Consolidation on data-driven platforms is one change you will see in 2022 as the market moves to more of a service-driven kind of tooling, including XDR and managed detection and response. Detection and response will get more complex, and it’s a skillset many organizations are missing that will need to be addressed. Many companies, especially SMBs or small-to-medium-sized enterprises, will need some type of managed service to help them in this area. I think they must get the assistance they need to respond efficiently and effectively to survive these cyber-attacks without investing so much in building a team in-house. So, a lot of that market is going to shift toward managed security service providers. At an enterprise level, it will mean getting to know what tools you’re using, which were signals you’re getting from those tools and consolidating those signals to make detection and response easier for your team.
What emerging security technologies do you anticipate will become more popular in 2022?
Three letters: XDR. It stands for extended detection and response, but it really means extending to all the telemetry information you can get with other tools. As mentioned earlier, Detection and Response in the XDR context are enormous gaps for many organizations. They will need help with detection and response, which will drive increased demand for this emerging technology.
What new security roles do you see emerging over the next few years?
Cybersecurity champion is a new role that we will start to see emerging in the next few years, especially at organizations where they are developing software. You are going to see security champions who will focus on what we call shifting left because now it is about the developers, software development, and the software supply chain, which includes Open-Source libraries and other third-party libraries. On the very left of the entire software development lifecycle, getting that level of security attention at the developer level is where those roles will start to add value. There are software tools that allow you to scan for dependencies understand your Open-Source risks. Those tools will generate the type of initiatives that these roles can drive within the developer community.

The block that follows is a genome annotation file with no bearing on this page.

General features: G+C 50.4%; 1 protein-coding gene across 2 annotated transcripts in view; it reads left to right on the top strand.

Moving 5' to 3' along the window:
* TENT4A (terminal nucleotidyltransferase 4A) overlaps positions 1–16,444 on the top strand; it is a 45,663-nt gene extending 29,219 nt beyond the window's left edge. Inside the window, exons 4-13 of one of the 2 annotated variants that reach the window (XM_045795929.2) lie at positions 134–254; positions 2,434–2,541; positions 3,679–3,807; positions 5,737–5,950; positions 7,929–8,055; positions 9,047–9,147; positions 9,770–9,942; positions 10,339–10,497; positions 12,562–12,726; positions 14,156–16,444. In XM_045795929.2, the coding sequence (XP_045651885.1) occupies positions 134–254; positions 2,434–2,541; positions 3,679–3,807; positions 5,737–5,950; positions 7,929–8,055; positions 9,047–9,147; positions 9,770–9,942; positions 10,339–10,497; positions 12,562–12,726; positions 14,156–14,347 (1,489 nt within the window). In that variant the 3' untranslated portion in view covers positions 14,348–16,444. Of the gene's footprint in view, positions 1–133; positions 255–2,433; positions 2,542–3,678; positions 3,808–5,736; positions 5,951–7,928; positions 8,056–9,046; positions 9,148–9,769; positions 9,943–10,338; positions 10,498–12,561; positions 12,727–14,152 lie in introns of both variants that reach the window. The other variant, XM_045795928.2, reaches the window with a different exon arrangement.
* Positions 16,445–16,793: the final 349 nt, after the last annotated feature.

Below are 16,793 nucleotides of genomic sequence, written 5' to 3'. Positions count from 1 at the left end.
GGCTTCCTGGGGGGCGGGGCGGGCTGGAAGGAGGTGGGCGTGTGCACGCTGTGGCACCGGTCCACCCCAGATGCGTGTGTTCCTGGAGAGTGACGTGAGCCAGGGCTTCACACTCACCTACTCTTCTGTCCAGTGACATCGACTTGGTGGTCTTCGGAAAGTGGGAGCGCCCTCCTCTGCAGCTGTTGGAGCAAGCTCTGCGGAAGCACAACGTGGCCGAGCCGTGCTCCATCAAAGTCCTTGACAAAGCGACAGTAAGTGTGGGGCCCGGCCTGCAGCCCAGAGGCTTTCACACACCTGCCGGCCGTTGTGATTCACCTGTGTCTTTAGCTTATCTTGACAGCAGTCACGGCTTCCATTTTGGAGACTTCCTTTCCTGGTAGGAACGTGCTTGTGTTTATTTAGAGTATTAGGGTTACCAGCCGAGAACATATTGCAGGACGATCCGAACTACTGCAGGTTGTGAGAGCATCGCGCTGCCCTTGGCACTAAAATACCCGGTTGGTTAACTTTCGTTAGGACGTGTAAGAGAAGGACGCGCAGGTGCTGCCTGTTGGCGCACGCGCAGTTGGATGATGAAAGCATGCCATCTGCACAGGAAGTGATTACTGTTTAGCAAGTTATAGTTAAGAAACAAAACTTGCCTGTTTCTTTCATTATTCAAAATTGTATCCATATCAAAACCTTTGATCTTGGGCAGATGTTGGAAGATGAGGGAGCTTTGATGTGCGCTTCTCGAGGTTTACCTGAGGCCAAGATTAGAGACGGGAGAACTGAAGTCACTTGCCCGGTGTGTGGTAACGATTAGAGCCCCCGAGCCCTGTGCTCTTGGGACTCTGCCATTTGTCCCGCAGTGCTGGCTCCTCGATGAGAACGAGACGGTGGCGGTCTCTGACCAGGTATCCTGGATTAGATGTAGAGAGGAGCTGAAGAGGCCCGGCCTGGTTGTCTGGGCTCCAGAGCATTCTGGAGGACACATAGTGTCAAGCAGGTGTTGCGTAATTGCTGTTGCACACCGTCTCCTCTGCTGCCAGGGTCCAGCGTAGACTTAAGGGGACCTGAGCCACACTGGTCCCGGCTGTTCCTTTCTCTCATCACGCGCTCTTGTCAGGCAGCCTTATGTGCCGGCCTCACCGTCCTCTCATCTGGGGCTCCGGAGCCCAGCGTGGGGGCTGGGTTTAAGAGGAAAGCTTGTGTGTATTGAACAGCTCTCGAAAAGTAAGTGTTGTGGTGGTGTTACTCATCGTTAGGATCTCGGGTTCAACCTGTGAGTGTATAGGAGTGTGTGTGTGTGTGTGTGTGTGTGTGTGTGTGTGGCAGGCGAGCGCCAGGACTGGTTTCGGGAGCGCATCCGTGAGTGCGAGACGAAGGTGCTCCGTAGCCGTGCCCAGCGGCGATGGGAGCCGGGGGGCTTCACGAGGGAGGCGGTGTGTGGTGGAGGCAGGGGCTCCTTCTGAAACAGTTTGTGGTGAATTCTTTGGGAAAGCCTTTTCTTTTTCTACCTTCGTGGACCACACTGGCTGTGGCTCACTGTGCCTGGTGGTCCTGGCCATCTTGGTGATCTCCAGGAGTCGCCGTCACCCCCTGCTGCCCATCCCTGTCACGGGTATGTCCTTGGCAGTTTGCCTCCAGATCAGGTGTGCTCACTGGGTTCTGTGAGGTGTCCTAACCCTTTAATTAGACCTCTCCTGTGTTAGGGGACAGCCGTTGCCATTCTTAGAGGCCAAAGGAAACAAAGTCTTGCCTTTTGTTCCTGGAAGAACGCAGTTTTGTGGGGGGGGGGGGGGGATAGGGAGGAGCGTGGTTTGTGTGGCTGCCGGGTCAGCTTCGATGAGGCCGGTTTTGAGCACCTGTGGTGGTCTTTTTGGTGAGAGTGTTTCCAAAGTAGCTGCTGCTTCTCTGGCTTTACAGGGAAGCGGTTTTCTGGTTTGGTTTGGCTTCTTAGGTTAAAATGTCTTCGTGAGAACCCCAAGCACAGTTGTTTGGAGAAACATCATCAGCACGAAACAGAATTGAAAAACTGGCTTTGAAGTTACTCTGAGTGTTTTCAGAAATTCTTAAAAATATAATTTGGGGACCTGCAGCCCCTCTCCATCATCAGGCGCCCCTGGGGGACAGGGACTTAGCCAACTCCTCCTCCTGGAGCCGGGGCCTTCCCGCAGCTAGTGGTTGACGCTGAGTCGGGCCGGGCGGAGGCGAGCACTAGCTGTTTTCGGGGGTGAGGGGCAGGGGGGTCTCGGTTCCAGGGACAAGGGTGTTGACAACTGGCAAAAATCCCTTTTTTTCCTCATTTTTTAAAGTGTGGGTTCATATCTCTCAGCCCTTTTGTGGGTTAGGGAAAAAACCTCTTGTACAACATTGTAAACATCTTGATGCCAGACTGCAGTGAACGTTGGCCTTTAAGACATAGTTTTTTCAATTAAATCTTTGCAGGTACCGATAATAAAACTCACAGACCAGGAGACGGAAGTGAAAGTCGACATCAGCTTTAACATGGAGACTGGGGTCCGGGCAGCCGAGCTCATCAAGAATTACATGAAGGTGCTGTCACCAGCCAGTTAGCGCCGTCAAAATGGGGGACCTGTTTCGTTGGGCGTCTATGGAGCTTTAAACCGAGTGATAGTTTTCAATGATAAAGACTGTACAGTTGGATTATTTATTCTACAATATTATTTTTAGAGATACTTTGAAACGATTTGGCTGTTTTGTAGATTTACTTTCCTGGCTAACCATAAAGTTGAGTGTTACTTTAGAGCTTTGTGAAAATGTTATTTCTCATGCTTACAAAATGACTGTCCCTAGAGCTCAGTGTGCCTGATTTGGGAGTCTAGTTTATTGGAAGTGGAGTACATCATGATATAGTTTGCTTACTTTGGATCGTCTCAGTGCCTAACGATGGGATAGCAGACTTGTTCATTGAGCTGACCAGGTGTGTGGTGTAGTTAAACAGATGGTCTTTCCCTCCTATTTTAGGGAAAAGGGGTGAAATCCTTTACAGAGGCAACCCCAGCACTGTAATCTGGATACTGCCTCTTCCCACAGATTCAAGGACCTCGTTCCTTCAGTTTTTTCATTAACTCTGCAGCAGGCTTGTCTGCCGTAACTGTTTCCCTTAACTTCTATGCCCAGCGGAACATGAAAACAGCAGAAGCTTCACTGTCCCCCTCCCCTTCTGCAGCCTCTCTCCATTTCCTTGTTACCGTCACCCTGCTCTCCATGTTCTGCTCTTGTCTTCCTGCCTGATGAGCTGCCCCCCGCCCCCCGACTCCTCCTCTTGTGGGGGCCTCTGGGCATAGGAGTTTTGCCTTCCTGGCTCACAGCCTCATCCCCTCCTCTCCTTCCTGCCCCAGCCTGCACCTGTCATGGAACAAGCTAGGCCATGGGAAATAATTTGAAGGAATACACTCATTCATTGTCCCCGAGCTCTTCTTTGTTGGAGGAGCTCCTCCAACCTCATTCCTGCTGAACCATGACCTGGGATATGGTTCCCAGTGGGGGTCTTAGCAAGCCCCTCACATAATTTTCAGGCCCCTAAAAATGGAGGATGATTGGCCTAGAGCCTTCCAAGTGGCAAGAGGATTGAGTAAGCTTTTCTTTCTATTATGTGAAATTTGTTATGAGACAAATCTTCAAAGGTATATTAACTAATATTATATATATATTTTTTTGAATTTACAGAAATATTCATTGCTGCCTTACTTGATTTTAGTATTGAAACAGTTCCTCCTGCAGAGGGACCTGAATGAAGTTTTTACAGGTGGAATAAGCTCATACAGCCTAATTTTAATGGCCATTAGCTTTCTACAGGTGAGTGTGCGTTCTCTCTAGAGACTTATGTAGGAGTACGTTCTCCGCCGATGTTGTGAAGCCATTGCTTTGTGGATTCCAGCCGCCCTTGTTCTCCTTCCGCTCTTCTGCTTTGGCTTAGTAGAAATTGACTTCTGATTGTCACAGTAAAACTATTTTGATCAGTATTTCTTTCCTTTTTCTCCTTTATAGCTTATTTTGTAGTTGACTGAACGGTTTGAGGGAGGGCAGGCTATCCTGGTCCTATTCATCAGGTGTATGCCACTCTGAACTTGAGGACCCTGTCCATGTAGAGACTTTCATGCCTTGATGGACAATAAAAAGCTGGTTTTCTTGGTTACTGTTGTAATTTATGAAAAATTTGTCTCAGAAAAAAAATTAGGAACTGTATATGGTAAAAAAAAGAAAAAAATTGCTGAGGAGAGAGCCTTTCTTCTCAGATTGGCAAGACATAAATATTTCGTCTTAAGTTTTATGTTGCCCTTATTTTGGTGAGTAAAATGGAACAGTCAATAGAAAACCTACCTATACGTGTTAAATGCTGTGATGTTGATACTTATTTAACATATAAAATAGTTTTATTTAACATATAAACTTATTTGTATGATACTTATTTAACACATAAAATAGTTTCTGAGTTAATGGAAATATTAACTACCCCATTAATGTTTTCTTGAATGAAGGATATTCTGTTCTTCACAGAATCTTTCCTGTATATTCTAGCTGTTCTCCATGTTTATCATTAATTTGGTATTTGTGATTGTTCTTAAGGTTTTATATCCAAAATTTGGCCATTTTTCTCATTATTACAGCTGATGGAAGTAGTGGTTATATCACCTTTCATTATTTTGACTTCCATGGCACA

The other role I see emerging in the next few years is a security analyst. To effectively detect and respond to threats, which means forensics and incident response, you’re going to need security analysts who understand the correlation of these different signals and can execute on responding to these threats.
With security now starting to be prioritized, do you think there will be a time where IT teams report into security, instead of current reporting structure where most security teams report into IT?
The reporting structure will depend on the organization’s maturity and the leadership they have in place, such as if there is a CISO involved. Many of the IT teams won’t naturally be reporting to a CISO because their approach to security is event-driven. But where you can be predictive and preventative and have the right tools and resources, you can have plans and programs to prevent incidents. So instead of having an event-driven approach to security, organizations will need to shift to proactively putting the measures and stopping those attacks from ever happening or stopping it earlier in the attack chain, so there’s less damage. If you don’t have a security practice at the very top, it will be challenging to make this kind of change.